H.B. Fuller — coming off a quarter where it dealt with global-economic slowdowns yet improved its profit margin — is realigning its businesses to respond more quickly to customers' needs.
On Dec. 1, it will move from five to three reporting segments: engineering adhesives, construction adhesives and a new business unit: hygiene, health and consumable adhesives.
"This new operating model enhances our strategic alignment across end markets, and positions H.B. Fuller to develop and deliver adhesive solutions around the world better and faster and in a more efficient manner," CEO James Owens told analysts on an earnings conference call with analysts.
As part of the reorganization, Ted Clark — former CEO of Royal Adhesives, which Fuller bought two years ago — will become chief operating officer of the St. Paul-based company.
Global-economic slowdowns and currency translations trimmed H.B. Fuller's third-quarter sales 5.8% to $725.4 million compared with the same period a year ago. Excluding the currency effects and other costs, organic revenue still decreased 3.3%.
However, Fuller was able to increase earnings to $49.7 million, or 97 cents a share, for the quarter ended Aug. 31. In the same period last year, the company made $37.7 million, or 72 cents a share.
Accounting for items such as acquisition and realignment costs, adjusted net income was 86 cents a share, shy of analysts' expectation of 90 cents a share.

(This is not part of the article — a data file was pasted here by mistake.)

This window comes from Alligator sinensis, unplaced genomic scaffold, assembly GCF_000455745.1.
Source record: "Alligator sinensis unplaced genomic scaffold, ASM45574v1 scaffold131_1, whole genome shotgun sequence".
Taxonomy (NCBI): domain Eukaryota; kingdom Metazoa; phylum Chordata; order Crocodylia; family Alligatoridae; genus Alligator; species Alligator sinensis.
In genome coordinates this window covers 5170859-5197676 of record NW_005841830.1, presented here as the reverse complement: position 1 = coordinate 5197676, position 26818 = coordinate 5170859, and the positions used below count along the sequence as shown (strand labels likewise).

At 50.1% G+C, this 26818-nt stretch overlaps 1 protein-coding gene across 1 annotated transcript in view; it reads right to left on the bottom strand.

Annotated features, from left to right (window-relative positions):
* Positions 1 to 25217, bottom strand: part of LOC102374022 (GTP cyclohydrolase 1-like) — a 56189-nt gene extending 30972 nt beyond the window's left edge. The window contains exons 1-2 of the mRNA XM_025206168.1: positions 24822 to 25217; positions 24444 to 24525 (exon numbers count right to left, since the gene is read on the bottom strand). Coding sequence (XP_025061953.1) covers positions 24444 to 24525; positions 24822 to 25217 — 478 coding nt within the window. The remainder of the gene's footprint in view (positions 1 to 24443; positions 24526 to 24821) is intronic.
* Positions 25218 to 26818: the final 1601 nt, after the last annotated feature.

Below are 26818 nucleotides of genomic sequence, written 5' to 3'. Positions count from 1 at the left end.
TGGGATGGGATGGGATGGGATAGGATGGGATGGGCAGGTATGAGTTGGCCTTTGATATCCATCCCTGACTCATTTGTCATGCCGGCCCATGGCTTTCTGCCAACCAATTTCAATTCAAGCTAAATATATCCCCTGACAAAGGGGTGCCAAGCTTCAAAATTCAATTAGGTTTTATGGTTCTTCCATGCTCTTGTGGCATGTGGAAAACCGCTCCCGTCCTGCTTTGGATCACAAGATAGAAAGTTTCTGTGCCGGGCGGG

The company's adjusted profit margin rose 40 basis points to 28.8% because of lower raw-material costs, sales of higher-margin products and further integration gains from the Royal Adhesives acquisition, the company's largest ever acquisition.
"We delivered solid profit performance and strong cash flow in the quarter despite challenging macroeconomic headwinds impacting global industrial production," Owens said in a statement. "Share gains in Engineering Adhesives and Asia Pacific were offset by weakness across numerous manufactured goods sectors, including automotive."
Two years into the $1.58 billion acquisition of Royal Adhesives, Fuller said it continues to reap cost synergies. Owens said the company realized $4 million in cost savings in the third quarter while also accelerating its long-term debt paydown.
Shares of H.B. Fuller closed Thursday down 1.7% to $46.70. The shares are up about 9.7% for the year. Shares have traded between $39.22 and $57.41 over the past 52 weeks.